National Standard Examination in Astronomy

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Conducted By Indian Association of Physics Teachers
First Conducted 1987

The National Standard Examination in Astronomy or NSEA is an examination in physics for higher secondary school students, usually conducted in the end of November (last or second last Sunday). Organized by the Indian Association of Physics Teachers in[1] association with Homi Bhabha Centre for Science Education (HBCSE),[2] NSEA is the first stage of selection of students in the IOAA. The NSEA is carried out every year since 1987 in English, Hindi & a few other Indian languages. About 16000 [3]students from over 1,200 centres take part in these olympiads.[1]


Only Indian citizens born on or after July 1999 and are students studying in Class XII or lower as of 30 June 2004, can apply and appear for NSEA 2018-19. The student has to himself re-assure his eligibility. At any stage if the student is found to be not eligible for the exam, he/she may be disqualified from the program.[2]


Before 2014-15, The NSEA comprised both multiple choice questions and subjective questions. Due to the large volume of participating students, all questions were not checked for all candidates; subjective questions were checked for only those candidates scoring above a certain minimum in the multiple choice questions. Multiple choice questions carried about 60% of the total weightage and were the crucial determinant for selection to the next stage. The present format (from 2014-15 onwards) is composed entirely of 80 multiple-choice questions.[4]

Question Paper[edit]

The medium of test is English only and comprises 80 objective type questions, each with only one of the four options correct with 3 marks each and -1 negative marking for incorrect answer.[5]

Qualifying for the Second Stage[edit]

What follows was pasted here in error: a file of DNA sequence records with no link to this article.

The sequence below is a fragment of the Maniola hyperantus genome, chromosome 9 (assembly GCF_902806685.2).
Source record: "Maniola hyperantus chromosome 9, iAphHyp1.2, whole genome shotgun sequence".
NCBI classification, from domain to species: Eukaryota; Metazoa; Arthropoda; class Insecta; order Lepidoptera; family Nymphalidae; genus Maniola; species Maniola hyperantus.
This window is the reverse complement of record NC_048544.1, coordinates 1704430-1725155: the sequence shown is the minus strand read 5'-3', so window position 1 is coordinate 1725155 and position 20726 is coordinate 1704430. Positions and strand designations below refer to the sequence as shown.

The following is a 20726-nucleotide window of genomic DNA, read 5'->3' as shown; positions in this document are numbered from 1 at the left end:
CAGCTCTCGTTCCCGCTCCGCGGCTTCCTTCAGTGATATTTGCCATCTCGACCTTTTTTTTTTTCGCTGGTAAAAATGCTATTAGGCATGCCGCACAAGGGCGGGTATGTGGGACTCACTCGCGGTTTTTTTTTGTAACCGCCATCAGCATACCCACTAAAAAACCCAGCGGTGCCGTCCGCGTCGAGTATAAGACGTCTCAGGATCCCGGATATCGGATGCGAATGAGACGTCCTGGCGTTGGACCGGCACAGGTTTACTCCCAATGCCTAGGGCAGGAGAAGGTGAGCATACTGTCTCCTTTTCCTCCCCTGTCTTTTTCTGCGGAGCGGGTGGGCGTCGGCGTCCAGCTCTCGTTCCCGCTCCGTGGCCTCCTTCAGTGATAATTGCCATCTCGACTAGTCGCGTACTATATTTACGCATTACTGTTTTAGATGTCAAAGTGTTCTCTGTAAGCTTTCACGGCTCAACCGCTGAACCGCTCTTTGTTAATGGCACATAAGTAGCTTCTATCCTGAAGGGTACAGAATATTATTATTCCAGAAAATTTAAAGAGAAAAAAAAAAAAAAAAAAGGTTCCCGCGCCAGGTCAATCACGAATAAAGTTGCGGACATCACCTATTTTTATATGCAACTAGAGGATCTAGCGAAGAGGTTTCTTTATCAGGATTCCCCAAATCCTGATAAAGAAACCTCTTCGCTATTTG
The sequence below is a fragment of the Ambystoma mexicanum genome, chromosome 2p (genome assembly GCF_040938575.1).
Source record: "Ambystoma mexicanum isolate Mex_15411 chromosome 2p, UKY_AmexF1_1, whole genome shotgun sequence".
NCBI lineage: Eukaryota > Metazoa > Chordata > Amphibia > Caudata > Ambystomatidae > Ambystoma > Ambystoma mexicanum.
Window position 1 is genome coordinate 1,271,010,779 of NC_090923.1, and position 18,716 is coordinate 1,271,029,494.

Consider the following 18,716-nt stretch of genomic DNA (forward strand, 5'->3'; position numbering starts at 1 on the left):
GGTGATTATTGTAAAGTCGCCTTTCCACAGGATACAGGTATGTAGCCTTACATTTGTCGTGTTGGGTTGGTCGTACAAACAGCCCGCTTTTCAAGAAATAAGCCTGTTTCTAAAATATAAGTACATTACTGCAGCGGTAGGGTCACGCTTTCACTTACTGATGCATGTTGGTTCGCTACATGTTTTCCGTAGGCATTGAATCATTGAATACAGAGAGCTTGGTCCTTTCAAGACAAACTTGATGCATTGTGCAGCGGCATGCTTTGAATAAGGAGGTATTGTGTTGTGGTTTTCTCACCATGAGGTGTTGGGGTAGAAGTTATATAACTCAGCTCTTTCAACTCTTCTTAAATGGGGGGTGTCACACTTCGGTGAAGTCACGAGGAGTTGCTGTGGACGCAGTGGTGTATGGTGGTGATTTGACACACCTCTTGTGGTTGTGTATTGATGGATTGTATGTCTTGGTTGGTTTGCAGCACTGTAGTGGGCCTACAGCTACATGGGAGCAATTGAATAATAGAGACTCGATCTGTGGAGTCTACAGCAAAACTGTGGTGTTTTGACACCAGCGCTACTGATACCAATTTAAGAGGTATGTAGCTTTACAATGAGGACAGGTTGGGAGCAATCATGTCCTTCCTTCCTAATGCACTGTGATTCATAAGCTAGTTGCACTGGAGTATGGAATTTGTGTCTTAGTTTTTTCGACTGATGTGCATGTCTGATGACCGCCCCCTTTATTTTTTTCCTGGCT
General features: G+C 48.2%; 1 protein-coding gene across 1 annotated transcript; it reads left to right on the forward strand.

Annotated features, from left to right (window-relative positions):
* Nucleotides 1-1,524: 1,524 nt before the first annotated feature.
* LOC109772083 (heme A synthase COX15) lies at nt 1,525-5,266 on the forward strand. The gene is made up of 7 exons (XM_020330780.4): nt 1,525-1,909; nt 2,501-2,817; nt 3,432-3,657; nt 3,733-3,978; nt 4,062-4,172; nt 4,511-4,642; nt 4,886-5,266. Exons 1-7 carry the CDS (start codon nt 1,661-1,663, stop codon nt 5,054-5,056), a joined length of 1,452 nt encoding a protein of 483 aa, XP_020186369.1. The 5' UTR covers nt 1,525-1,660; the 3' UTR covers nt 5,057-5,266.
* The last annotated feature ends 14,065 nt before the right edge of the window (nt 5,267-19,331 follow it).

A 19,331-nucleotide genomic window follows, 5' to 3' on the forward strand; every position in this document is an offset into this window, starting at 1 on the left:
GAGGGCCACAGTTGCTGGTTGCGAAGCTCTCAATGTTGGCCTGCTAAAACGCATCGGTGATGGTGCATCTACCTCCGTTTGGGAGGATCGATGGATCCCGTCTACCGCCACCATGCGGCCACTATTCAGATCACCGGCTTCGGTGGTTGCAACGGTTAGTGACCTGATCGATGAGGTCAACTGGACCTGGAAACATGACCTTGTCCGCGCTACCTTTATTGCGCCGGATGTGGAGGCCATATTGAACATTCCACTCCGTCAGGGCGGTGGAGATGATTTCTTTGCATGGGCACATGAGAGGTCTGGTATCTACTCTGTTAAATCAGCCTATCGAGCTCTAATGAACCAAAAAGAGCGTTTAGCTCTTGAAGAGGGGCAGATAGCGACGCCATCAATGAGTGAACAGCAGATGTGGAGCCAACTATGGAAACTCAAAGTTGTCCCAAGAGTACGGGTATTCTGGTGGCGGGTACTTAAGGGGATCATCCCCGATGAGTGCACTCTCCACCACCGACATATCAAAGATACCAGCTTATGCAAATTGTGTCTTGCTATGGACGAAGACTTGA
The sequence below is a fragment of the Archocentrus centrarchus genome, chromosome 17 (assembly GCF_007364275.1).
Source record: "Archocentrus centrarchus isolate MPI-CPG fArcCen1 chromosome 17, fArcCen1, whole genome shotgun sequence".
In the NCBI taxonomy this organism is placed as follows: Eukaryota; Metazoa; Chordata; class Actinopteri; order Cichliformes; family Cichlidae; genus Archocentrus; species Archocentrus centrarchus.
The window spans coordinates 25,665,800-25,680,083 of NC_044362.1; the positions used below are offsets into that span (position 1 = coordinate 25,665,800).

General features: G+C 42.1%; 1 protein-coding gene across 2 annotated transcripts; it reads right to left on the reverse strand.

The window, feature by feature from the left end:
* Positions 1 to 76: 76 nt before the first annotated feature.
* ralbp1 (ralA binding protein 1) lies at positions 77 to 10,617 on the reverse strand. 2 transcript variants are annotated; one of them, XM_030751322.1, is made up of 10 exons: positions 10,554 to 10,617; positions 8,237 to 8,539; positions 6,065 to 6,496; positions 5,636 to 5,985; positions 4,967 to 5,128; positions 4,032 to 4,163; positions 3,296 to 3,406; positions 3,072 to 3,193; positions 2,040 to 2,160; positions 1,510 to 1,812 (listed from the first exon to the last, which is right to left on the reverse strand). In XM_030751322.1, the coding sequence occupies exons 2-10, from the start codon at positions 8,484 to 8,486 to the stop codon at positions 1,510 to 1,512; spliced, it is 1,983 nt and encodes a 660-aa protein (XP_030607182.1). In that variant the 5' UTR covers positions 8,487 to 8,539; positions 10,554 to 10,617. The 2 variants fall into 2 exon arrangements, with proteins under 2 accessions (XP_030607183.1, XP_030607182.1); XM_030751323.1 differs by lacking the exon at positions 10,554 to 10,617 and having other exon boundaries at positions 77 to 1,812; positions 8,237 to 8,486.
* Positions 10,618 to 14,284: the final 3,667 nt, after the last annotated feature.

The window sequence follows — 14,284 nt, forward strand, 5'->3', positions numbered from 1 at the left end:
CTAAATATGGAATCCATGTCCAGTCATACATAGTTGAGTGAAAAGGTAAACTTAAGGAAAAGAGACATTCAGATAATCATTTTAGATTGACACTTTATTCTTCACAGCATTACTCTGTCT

The basic objective of conducting this test is not focusing on merit but to involve as many students from the country to participate in the exam and try to show and expose their talent. Hence the selection to the stage II examinations i.e. Indian National Olympiad Examinations (INOs) is based on the following scheme.[6][5]


To be eligible to get to the next level, i.e. the second stage, it is necessary that a student scores at-least a Minimum Admissible Score (MAS) which is 50% of the maximum score.[1]

Proportional Representation Clause[edit]

The maximum number of students that can get to Stage II (INO) in each subject is around 300. These many students are not selected only on the merit basis but also on proportionate basis. This proportion is decided on the base of the number of candidates who appeared for NSE in the previous year from that center in each State or Union Territory (UT). In case there is a tie at the last position, then all the students competing for the last position will be eligible to move to stage II. However it’s necessary that the selected students fulfill the eligibility clause laid out above. The total number to be selected from centers in each State for each subject will be displayed on the IAPT and HBCSE website.[5]

Minimum Representation Clause[edit]

Notwithstanding the proportional representation clause the number of students selected for INO from each State and UT must be at least one, provided that the eligibility clause is satisfied.

Merit Clause[edit]

As stated above, approximately 300 students are to be selected for second stage. If this does not happen according to MAS, then after selection as per merit, the shortfall from 300 students will be selected based purely on merit without further consideration to proportional representation and minimum representation clauses. In the event of a tie at the last position in the list all students with the same marks at this position will qualify to appear for the Stage II examination.[6]


The fee for the NSEA is about Rs. 100 ($5 for overseas candidates). Application for this examination is typically handled through the school/college to which the student is affiliate[1][4]

Indian National Astronomy Olympiad[edit]

Held in January, this is a subjective exam. Students are divided into two pools; A, with those in class 12, and B, with those in class 11 or below. The 25 top performers from each pool are selected for the Orientation-Cum-Selection-Camp (OCSC), Astronomy.

OCSC Astronomy[edit]

The students are taught and tested on data analysis, theory and observation. From their performance in the tests, a team of five students is selected to represent India in IOAA.

See also[edit]


  1. ^ a b c d Himangi. "NSEC/B/A/JS". Retrieved 2016-11-05.
  2. ^ a b "Olympiads | Homi Bhabha Centre for Science Education". Retrieved 2016-11-05.
  3. ^ "NSEA National Top 1%" (PDF).
  4. ^ a b Sabharwal, Ankita. "NSEA 2016 - Astronomy Olympiad". Mota Chashma. Retrieved 2016-11-05.
  5. ^ a b c Examrace. "Stage I: National Standard Examination in Astronomy (NSEA)- Examrace". Retrieved 2016-11-15.
  6. ^ a b resowatch (2015-11-24). "National Standard Examination in Astronomy (NSEA) 2015: A detailed analysis by Resonance". Resonance Blog. Retrieved 2016-11-15.